The special counsel appointed to investigate Russian influence in the 2016 presidential campaign is now examining whether President Donald Trump tried to obstruct justice, NBC News reported.
The Washington Post first reported the investigation Wednesday evening.
Accusations of obstruction arose last month when Trump fired FBI Director James Comey. Comey testified in a Senate hearing last week that he believed he was fired "because of the Russia investigation."
Comey also testified he had told Trump he was not under investigation.
A former senior intelligence official with knowledge of the discussions confirmed to NBC News that Special Counsel Robert Mueller has requested interviews with Director of National Intelligence Daniel Coats and National Security Agency chief Admiral Mike Rogers about their conversations with President Trump.
The source added that Mueller also wants to talk to Richard Ledgett, the former top civilian an the NSA, who wrote a memo documenting Rogers’ conversation with Trump. All three men have agreed to be interviewed, the source said.
Mark Corallo, a spokesman for Trump's personal lawyer, responded Wednesday evening to the Post report by saying: "The FBI leak of information regarding the president is outrageous, inexcusable and illegal."
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Trump weighed in on Twitter Thursday morning with a pair of posts.
"They made up a phony collusion with the Russians story, found zero proof, so now they go for obstruction of justice on the phony story. Nice," he wrote. "You are witnessing the single greatest WITCH HUNT in American political history - led by some very bad and conflicted people! #MAGA."
Later in the day, he tweeted: "Why is that Hillary Clintons family and Dems dealings with Russia are not looked at, but my non-dealings are?"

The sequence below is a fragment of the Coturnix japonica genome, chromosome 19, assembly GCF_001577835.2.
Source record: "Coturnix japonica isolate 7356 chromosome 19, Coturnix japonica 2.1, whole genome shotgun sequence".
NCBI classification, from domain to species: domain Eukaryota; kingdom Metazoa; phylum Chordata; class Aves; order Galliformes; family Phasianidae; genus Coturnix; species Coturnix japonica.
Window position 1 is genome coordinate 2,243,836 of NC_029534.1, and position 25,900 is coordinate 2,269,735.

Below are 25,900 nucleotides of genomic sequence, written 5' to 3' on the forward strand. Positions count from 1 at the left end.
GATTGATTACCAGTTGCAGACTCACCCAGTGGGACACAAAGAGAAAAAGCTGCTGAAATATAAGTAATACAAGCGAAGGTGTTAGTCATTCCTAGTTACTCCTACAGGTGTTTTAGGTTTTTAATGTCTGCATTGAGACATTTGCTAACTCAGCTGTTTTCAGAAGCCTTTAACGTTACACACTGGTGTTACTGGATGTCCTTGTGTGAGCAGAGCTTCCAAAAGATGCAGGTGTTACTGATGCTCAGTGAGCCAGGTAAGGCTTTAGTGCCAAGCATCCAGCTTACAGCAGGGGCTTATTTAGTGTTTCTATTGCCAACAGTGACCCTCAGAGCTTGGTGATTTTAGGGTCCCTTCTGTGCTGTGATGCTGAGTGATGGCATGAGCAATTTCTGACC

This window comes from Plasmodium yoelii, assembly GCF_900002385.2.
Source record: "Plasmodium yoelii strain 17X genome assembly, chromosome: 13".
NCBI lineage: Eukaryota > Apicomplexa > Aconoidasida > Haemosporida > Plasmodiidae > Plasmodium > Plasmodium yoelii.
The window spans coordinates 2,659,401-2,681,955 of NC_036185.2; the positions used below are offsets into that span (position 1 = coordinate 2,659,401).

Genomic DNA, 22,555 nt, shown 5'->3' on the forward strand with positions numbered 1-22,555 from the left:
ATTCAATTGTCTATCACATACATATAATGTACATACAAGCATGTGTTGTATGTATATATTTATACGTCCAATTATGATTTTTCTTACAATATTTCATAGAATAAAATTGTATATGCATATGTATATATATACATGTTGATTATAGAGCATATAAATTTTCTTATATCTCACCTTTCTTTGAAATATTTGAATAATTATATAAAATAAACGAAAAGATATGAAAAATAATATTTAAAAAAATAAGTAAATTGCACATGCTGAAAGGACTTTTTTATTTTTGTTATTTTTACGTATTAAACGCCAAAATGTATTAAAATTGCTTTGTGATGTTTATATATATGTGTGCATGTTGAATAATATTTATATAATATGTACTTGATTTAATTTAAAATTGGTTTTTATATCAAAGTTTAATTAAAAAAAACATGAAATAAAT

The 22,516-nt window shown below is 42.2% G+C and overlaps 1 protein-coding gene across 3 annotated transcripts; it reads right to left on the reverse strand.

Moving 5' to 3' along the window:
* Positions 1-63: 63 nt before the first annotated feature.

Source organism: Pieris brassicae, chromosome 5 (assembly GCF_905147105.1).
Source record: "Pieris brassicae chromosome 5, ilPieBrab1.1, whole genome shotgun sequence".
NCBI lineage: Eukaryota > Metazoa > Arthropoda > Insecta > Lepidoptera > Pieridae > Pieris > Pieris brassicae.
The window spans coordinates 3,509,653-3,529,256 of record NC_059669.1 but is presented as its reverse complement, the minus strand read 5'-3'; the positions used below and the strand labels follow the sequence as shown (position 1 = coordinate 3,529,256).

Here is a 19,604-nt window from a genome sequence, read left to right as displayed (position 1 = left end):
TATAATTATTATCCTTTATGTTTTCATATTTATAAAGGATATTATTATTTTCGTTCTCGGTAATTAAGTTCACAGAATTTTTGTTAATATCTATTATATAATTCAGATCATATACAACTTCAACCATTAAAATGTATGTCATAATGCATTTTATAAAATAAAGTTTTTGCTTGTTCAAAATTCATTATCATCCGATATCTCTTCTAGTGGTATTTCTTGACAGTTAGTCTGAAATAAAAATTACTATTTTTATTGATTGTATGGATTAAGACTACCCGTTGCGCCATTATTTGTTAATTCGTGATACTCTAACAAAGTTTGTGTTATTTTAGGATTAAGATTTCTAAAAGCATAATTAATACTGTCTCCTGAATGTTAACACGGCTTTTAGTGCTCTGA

He then tweeted: "Crooked H destroyed phones w/ hammer, 'bleached' emails, & had husband meet w/AG days before she was cleared- & they talk about obstruction?"
Mueller met Wednesday with the leaders of the Senate Intelligence Committee in an effort to ensure their investigations don't conflict.
The leaders of the Senate Intelligence committee said in a statement issued Wednesday that they "look forward to future engagements" with Robert Mueller.
Senate Intelligence Committee Chairman Richard Burr, R-N.C., and Sen. Mark Warner of Virginia, the panel's top Democrat, didn't provide any other details regarding the meeting. An aide familiar with the meeting said it was held to discuss the investigations, including ways that the parallel inquiries don't interfere with one another. The aide spoke on condition of anonymity because the meeting was private.
The meeting comes a day after lawmakers questioned Justice Department officials about the probe and Mueller's independence, and after a friend of Trump said the White House was considering firing Mueller.
Deputy Attorney General Rod Rosenstein, who appointed Mueller last month, testified Tuesday he has seen no evidence of good cause to fire Mueller.
Also Wednesday, Senate Judiciary Chairman Charles Grassley said his panel will investigate the removal of former FBI Director James Comey and "any alleged improper partisan interference in law enforcement investigations."
Grassley announced the investigation in a letter to California Sen. Dianne Feinstein, the panel's top Democrat. Grassley's office said the letter is in response to a recent letter from Feinstein requesting that the committee seek details from senior FBI leadership about Comey's interactions with President Donald Trump before he was fired.
The letter said the investigation will also probe Comey's testimony that Loretta Lynch, as President Barack Obama's attorney general, had directed him to describe an FBI probe into Hillary Clinton's email practices as merely a "matter" and to avoid calling it an investigation.
"You and I agree that the American people deserve a full accounting of attempts to meddle in both our democratic processes and the impartial administration of justice ... It is my view that fully investigating the facts, circumstances, and rationale for Mr. Comey's removal will provide us the opportunity to do that on a cooperative, bipartisan basis," according to the letter.
Feinstein has said the Judiciary Committee should investigate, but had asked Grassley to keep the investigations separate. Grassley said Comey's dismissal and Comey's testimony on Lynch should be looked at together, noting that Comey "took the opportunity in his testimony to clear his own name by denouncing as false the administration's claims that the FBI rank-and-file had lost confidence in Mr. Comey's leadership in the wake of the Clinton email investigation."